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DeVoe, Emma Smith (22 August 1848–03 September 1927), suffragist and Republican Party activist, was born Emeline Smith in Roseville, Illinois, the youngest child of Birdsey Smith and Delia Dolan. From childhood she went by the name Emma. Her father, a deacon in the Baptist church for forty years, raised Emma in a strict Christian home. Spirituality was important, but when the young girl exhibited promise as a musician, her parents fostered that talent. She eventually attended college, but the details are unknown. Her musical training and experience led to an opportunity to teach at Eureka College during the 1870–1871 academic year....

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Elizabeth Dilling. Assailing all liberals as she opposes Frankfurter before Senate Committee, Washington, D.C., Jan. 11. Photograph by Harris & Ewing. Courtesy of the Library of Congress (LC-H22-D- 5468).

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Dilling, Elizabeth (19 April 1894–26 May 1966), right-wing activist and anticommunist crusader, was born Elizabeth Kirkpatrick in Chicago, Illinois, to Lafayette Kirkpatrick, a prominent surgeon, and Elizabeth Harding Kirkpatrick. Her father died six weeks after her birth but left the family wealthy. Her mother, a college-educated woman who was active in the theater, later pursued a career in real estate. Although she did not identify herself as a feminist, young Elizabeth grew up in an atmosphere of female accomplishment and often pursued her objectives in defiance of her era’s gender norms. She was educated in private schools and attended but did not graduate from the University of Chicago; she also studied the harp under the Chicago Symphony Orchestra’s Walfried Singer and the Italian harpist Alberto Salvi. She married Albert Wallwick Dilling, an attorney, in 1918. They had two children....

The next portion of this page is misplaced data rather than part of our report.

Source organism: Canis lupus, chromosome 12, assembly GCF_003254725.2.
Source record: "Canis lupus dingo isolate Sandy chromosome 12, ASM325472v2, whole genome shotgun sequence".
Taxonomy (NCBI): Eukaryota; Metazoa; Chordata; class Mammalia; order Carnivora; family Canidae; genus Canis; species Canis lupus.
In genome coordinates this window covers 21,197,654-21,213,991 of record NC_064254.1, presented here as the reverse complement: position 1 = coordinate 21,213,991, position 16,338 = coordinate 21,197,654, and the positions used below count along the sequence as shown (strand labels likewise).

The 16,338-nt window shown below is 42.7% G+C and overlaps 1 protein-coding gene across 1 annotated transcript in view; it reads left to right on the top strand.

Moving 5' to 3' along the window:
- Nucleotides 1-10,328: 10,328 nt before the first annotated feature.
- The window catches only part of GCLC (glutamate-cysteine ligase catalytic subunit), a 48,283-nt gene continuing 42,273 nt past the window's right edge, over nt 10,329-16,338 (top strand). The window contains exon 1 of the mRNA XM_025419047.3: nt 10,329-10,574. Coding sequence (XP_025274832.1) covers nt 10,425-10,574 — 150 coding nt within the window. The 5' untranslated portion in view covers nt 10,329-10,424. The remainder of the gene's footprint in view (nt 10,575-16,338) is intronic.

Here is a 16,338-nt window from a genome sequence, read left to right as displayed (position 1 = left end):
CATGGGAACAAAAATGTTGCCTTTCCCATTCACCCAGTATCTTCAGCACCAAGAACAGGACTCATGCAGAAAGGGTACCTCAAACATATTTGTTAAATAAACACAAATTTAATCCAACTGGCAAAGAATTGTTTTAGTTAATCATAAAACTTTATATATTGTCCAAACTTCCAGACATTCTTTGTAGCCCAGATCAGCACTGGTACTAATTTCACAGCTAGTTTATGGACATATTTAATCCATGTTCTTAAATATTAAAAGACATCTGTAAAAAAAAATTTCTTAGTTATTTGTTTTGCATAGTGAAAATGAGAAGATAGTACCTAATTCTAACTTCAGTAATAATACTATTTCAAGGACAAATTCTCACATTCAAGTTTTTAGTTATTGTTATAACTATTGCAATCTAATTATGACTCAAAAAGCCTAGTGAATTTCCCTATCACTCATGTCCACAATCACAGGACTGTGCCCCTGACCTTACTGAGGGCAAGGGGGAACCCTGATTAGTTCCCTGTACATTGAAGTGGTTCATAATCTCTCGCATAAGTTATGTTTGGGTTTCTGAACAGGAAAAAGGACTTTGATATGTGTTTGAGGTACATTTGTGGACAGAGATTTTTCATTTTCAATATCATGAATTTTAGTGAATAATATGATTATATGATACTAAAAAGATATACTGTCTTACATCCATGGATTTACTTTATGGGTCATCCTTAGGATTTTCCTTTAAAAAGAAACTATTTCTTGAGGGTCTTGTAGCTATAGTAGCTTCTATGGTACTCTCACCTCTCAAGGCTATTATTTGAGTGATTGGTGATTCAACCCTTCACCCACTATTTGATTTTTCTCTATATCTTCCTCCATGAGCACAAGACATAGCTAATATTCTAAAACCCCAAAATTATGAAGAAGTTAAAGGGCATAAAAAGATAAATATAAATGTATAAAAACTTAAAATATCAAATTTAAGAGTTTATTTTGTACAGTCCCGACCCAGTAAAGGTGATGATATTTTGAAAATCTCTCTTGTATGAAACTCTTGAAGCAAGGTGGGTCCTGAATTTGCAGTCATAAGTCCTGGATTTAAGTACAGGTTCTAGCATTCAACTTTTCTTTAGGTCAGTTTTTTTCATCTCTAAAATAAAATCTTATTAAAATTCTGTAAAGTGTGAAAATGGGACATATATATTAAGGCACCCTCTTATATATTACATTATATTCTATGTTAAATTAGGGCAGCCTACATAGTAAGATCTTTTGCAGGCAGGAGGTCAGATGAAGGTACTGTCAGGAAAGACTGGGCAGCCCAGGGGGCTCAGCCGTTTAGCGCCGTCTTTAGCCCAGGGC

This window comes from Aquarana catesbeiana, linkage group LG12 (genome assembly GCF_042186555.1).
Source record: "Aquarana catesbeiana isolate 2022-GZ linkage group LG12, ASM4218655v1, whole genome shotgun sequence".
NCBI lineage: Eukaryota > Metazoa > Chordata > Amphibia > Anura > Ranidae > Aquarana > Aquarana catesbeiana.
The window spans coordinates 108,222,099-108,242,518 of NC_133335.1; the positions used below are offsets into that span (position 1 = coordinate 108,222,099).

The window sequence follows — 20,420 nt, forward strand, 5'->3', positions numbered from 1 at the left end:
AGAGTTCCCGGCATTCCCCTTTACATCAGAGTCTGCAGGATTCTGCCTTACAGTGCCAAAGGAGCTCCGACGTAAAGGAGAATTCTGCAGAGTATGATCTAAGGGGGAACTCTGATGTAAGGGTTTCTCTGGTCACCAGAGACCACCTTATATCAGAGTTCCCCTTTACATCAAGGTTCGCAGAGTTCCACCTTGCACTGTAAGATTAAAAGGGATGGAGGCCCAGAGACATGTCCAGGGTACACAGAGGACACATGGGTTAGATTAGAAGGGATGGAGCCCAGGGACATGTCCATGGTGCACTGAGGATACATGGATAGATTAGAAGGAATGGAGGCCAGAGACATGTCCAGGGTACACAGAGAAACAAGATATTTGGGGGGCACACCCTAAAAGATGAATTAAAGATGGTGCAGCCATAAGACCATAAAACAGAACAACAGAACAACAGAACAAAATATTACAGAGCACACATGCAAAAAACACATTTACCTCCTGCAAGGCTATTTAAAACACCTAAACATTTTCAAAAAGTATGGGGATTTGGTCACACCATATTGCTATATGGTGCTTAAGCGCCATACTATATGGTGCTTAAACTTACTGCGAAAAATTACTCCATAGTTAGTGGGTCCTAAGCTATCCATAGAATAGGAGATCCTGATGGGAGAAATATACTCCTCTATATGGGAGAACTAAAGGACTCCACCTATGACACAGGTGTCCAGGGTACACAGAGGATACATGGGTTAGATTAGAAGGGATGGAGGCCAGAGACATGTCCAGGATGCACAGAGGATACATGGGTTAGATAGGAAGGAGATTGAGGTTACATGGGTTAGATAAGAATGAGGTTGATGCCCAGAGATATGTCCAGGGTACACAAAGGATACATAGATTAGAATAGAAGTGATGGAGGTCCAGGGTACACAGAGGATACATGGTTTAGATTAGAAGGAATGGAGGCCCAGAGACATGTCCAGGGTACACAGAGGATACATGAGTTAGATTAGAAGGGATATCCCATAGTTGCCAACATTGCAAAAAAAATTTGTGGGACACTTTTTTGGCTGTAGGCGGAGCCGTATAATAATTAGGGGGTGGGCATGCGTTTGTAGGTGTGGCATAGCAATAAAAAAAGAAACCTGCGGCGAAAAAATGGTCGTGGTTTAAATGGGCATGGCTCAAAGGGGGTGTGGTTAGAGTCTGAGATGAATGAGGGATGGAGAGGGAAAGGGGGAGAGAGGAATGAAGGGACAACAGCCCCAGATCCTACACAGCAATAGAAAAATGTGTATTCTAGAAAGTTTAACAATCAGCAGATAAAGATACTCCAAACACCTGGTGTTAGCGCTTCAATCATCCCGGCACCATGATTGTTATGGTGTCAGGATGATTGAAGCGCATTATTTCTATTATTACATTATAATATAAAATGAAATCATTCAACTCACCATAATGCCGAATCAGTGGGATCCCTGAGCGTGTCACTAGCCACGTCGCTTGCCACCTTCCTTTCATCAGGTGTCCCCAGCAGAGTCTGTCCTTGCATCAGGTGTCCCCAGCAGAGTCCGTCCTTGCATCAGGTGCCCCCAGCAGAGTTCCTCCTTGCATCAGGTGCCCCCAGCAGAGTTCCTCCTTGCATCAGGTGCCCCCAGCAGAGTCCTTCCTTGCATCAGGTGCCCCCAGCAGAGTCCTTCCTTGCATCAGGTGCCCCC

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Helen Gahagan Douglas. Before her marriage to Melvyn Douglas. Photograph by Arnold Genthe. Courtesy of the Library of Congress (LC-G401-T-4775-002).

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Douglas, Helen Gahagan (25 November 1900–28 June 1980), actress and politician, was born in Boonton, New Jersey, the daughter of Walter Hamer Gahagan, a civil and contracting engineer, and Lillian Rose Mussen. In 1905 the family moved to an exclusive neighborhood in Brooklyn, New York. Helen’s authoritarian father made all the family decisions; her mother stressed education and the religious values of the Episcopal church. She also had a penchant for the opera and took Helen to every performance of the Metropolitan Opera. As a child Helen often staged dramatic presentations atop her father’s billiard table for siblings and friends. Although bright, she was a poor student and dreamed of being an actress, a career choice neither parent found acceptable....

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Dunbar-Nelson, Alice (19 July 1875–18 September 1935), poet, journalist, and political activist, was born Alice Ruth Moore in New Orleans, Louisiana, the daughter of Joseph Moore, a seaman, and Patricia Wright, a seamstress. Dunbar-Nelson graduated from Straight College (now Dillard University) and began her teaching career at a New Orleans elementary school in 1892....

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India Edwards Right, at a television broadcast of "Meet the Press." Courtesy of the Library of Congress (LC-USZ62-91083).

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Edwards, India (16 June 1895–14 January 1990), politician and women's advocate, politician and women’s advocate, was born India Walker in Chicago, Illinois, the daughter of Archibald Walker and India Thomas Walker. Her father left home when she was four, and her mother married John A. Gillespie, a Canadian, whom India considered to be her real father. She attended public schools in Chicago, Nashville, and St. Louis....

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Elliott, Harriet Wiseman (10 July 1884–06 August 1947), educator, political organizer, and government official, was born in Carbondale, Illinois, the daughter of Allan Curtis Elliott, a merchant who extended easy credit to poor coal miners, and Elizabeth Ann White, a staunch supporter of ...

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Fariña, Mimi (30 April 1945–18 July 2001), folksinger and activist, was born Margarita Mimi Baez in Palo Alto, California, the third daughter of Albert Baez, a physicist, and Joan Bridge Baez. Both parents were first-generation immigrants, her father coming from Mexico and her mother from Scotland. As a girl Mimi studied violin and ballet. In 1958 the family moved to the Boston-Cambridge area, and Mimi and her older sister Joan discovered the burgeoning folk music scene. They both learned to play guitar and began performing at coffeehouses. Mimi was the better guitarist, but Joan had the stronger voice, dazzling audiences with her angelic soprano. Mimi, still in high school, watched in amazement as Joan outgrew the coffeehouses, moving on to bigger gigs and signing a recording contract with Vanguard Records, the leading folk music label....